Price: 21.99 GBP (Equivalent per bottle) ABV: 13%
We guarantee you will never have tried a wine remotely like this before! Where do we start? Perhaps with Simon Woolf’s recent review on Tim Atkin MW’s website:
“This is the wine that first won me over to the charms of the qvevri – the most astoundingly complex nose of tea leaves, baked apples, jasmine, herbs and plum compote (and bear in mind my description does not remotely do it justice). Very much an amber/orange style, with chewy but perfectly ripe tannins – and yet the fruit shines through effortlessly. Outstanding. (95 points)”
This Rkatsiteli is created by Friar Gerasim of the Alaverdi Monastery in the Kakheti region of Georgia, in the foothills of the Caucasus Mountains. The Monastery itself was founded in the 6th century, and their winery dates from the 11th century - Rkatsiteli grapes from 4o year old vines are bought from, or are donated by, organic and natural growers from within its very large congregation. The wine is fermented with skins and stems inside the traditional Georgian quevri, and left on the skins and stems for 3-6 months. There is no filtering or fining, and only minimal amounts of sulphur added. Unoaked.
Matured in bottle for 8 months before a limited release of 6,700 bottles.
Empty bottles lined the windows, greening the grey Tbilisi afternoon; I sat next to Metropolitan Davit of Alaverdi in the gathering gloom. We stared together at a deeply coloured white wine in our glasses. It had been made at his monastery.
That wine seemed, strangely, to gather and amplify the remaining light. I asked the bishop (a former architect) what words he might use to describe it. “Golden wine,” he said, after a pause. “Gold is a thing of great value. When the painters were choosing colours, gold would give the most depth of impression. The wine has spring aromas, but at the same time those of golden autumn, because it has passed through those periods. You can even feel a bit of winter freeze in it, a coolness experience. If gold could have an aroma and a flavour, this would be it.” And then his iPhone rung.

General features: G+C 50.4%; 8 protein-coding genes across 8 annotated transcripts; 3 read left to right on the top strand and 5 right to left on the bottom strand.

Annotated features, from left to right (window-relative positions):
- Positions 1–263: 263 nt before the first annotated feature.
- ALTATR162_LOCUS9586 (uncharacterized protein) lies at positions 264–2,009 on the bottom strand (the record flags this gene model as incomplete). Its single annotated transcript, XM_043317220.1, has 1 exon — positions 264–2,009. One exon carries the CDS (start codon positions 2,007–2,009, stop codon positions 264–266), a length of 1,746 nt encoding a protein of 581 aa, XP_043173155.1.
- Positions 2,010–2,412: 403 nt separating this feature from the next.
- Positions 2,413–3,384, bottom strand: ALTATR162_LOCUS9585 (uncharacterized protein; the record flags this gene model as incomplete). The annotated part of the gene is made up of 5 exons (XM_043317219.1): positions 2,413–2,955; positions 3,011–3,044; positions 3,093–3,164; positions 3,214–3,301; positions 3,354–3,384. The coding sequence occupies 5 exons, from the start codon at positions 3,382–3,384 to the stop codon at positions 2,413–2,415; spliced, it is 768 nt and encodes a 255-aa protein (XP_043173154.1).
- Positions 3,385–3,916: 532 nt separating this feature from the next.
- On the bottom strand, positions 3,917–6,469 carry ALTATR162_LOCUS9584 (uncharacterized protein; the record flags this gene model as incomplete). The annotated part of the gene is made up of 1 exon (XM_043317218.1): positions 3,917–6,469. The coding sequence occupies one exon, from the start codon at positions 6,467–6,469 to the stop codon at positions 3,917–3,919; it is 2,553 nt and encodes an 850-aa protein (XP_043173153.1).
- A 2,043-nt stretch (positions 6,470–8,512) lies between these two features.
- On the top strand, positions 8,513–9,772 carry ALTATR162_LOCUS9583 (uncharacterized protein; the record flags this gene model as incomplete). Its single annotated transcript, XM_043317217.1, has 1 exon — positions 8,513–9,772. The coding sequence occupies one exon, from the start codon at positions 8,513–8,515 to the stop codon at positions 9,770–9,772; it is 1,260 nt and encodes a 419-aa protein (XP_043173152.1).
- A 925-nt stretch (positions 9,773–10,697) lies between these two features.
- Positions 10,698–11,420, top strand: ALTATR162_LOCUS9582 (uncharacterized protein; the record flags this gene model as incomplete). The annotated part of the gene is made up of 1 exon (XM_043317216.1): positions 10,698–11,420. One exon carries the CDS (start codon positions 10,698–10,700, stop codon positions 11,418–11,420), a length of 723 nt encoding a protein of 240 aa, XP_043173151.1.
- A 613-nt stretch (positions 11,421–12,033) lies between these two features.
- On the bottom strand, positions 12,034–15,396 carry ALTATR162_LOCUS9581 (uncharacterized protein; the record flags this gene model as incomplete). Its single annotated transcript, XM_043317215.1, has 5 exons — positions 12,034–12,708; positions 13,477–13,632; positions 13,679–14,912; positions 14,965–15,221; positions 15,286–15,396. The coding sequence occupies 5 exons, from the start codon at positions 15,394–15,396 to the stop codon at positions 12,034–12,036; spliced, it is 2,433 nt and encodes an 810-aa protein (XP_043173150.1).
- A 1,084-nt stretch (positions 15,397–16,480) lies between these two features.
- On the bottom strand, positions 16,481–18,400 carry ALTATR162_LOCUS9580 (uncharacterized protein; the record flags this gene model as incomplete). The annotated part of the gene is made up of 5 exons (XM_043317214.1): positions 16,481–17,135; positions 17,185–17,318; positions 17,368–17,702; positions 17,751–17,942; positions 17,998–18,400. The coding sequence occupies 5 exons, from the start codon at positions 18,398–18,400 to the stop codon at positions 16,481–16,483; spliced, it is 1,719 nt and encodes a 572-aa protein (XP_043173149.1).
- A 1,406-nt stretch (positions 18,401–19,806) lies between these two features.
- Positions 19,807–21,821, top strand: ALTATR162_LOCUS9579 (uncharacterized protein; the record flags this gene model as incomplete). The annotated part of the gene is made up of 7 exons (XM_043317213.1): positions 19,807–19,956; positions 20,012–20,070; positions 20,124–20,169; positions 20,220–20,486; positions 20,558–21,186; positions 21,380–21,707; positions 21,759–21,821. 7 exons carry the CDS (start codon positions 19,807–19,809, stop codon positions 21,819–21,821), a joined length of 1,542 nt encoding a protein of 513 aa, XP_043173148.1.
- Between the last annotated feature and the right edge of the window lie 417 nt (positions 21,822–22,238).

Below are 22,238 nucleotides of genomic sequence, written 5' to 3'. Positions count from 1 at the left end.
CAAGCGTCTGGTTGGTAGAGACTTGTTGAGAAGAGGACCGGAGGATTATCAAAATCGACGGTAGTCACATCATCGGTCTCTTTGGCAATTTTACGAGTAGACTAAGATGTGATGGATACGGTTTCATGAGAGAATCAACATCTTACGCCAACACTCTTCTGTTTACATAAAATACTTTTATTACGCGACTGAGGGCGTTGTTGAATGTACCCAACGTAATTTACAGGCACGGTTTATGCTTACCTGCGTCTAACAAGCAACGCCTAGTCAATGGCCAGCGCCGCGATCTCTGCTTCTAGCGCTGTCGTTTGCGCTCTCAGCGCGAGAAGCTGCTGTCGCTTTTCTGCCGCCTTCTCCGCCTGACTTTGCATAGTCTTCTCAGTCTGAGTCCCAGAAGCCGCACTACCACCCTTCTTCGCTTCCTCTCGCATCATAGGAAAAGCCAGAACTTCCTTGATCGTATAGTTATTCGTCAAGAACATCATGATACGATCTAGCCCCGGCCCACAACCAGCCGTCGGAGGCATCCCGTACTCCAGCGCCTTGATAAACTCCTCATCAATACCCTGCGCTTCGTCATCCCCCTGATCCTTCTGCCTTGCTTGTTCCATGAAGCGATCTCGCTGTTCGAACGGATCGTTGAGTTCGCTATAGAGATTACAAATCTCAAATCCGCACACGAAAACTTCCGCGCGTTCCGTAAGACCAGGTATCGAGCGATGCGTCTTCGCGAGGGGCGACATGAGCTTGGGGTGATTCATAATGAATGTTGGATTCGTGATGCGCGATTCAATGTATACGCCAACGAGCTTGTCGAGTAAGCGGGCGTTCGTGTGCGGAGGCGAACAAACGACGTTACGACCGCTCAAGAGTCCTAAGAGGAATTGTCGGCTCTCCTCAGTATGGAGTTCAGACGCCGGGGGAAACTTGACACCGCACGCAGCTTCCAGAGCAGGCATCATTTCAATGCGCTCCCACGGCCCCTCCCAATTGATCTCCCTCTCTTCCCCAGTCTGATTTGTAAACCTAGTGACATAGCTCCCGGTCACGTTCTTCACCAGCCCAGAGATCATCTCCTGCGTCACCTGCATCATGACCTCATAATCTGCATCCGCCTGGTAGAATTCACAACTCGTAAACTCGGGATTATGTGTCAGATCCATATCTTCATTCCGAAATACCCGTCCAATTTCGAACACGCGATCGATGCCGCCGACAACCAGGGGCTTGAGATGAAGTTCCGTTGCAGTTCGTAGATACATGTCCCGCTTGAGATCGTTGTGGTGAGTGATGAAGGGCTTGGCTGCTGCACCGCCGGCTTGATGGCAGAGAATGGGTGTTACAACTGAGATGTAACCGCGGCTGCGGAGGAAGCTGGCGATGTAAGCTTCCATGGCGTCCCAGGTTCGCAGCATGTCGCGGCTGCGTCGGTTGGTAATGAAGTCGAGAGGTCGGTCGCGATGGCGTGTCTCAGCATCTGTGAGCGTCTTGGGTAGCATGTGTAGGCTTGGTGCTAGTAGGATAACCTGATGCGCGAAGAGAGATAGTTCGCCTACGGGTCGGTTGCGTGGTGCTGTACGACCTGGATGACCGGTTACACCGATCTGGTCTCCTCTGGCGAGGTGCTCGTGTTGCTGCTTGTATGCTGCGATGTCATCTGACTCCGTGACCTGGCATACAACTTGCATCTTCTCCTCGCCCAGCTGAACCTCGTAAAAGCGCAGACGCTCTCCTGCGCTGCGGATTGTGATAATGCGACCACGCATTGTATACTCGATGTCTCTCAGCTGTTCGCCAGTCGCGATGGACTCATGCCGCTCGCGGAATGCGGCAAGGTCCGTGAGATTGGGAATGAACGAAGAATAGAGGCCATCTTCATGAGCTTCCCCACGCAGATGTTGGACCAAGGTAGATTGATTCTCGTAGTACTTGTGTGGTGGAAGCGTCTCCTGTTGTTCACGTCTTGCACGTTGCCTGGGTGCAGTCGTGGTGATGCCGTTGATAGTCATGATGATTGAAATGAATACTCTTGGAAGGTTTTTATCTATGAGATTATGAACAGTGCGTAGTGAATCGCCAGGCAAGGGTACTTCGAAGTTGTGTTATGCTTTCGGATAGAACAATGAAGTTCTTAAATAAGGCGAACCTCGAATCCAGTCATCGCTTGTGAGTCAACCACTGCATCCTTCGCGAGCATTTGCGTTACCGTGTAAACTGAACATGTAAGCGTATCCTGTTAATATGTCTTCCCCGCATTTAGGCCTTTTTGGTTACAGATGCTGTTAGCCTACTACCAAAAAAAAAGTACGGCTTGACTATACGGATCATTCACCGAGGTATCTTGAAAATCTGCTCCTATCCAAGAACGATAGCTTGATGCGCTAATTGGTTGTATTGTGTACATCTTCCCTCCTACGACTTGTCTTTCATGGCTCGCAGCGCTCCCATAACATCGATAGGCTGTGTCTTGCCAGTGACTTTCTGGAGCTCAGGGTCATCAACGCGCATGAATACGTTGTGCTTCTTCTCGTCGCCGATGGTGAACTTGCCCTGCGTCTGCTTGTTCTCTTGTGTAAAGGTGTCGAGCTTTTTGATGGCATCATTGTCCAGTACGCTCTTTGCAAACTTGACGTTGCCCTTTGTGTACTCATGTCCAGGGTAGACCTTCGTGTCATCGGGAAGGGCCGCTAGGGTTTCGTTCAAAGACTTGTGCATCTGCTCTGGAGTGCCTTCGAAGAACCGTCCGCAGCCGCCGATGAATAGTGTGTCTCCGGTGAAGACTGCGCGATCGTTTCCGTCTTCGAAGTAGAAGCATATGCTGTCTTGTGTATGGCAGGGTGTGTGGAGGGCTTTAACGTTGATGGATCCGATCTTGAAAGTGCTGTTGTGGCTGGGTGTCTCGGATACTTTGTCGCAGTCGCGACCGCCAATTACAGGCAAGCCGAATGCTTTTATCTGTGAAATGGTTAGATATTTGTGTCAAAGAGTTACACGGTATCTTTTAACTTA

Georgian journalists visit the Royal Wine Cellar of the Alaverdi Monastery in Kakheti Region of Georgia. In the cellar journalists have the opportunity to learn the ancient tradition of Georgian wine making.
As it is mentioned on the official site of the monastery, since the XI century the Royal Monastery of Alaverdi represents a sacred place for the Kings of Kakheti - Hereti area of Georgia. It is the dwelling place of many Georgian saints and monks. At the same time, the monastery and its wine cellar has become one of the core places of Qvevri type Kakhetian traditional wine making.
Georgia, one of the oldest producing wine regions in the world, is rich in tradition. However, it is not every day that you get an opportunity to experience the rich wine and food traditions of a unique wine producing country, like Georgia. Given its uniqueness Georgia's wine is getting attention, as noted by #winelover Luiz Alberto (Lotus Vini Inc.). During a recent #EWBC post-conference trip to Georgia sponsored by the Georgian Wine Association, Spaswinefood had the opportunity to experience first hand the wonderful Georgian hospitality centered around wine making and cuisine.
Georgian hospitality at Shumi © Spaswinefood
There are said to be more than 500 grape varieties grown in the Republic of Georgia--one of the world's oldest wine producing regions--but when it comes to white wine, the most important one to learn about is Rkatsiteli.